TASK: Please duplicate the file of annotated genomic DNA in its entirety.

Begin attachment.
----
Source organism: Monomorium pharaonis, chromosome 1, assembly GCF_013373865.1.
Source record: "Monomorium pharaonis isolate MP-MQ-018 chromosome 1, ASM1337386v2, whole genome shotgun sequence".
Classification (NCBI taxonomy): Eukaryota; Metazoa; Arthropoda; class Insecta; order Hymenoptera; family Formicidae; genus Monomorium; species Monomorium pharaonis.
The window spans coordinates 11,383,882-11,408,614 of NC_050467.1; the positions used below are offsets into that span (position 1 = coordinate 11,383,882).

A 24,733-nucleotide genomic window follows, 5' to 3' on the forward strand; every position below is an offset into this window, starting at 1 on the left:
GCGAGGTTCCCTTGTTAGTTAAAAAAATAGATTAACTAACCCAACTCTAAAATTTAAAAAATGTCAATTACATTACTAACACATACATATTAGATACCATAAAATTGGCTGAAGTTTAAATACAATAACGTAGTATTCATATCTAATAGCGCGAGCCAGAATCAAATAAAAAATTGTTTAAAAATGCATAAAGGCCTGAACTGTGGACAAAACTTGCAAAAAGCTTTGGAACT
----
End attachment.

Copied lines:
Source organism: Monomorium pharaonis, chromosome 1, assembly GCF_013373865.1.
Source record: "Monomorium pharaonis isolate MP-MQ-018 chromosome 1, ASM1337386v2, whole genome shotgun sequence".
Classification (NCBI taxonomy): Eukaryota; Metazoa; Arthropoda; class Insecta; order Hymenoptera; family Formicidae; genus Monomorium; species Monomorium pharaonis.
The window spans coordinates 11,383,882-11,408,614 of NC_050467.1; the positions used below are offsets into that span (position 1 = coordinate 11,383,882).

A 24,733-nucleotide genomic window follows, 5' to 3' on the forward strand; every position below is an offset into this window, starting at 1 on the left:
GCGAGGTTCCCTTGTTAGTTAAAAAAATAGATTAACTAACCCAACTCTAAAATTTAAAAAATGTCAATTACATTACTAACACATACATATTAGATACCATAAAATTGGCTGAAGTTTAAATACAATAACGTAGTATTCATATCTAATAGCGCGAGCCAGAATCAAATAAAAAATTGTTTAAAAATGCATAAAGGCCTGAACTGTGGACAAAACTTGCAAAAAGCTTTGGAACT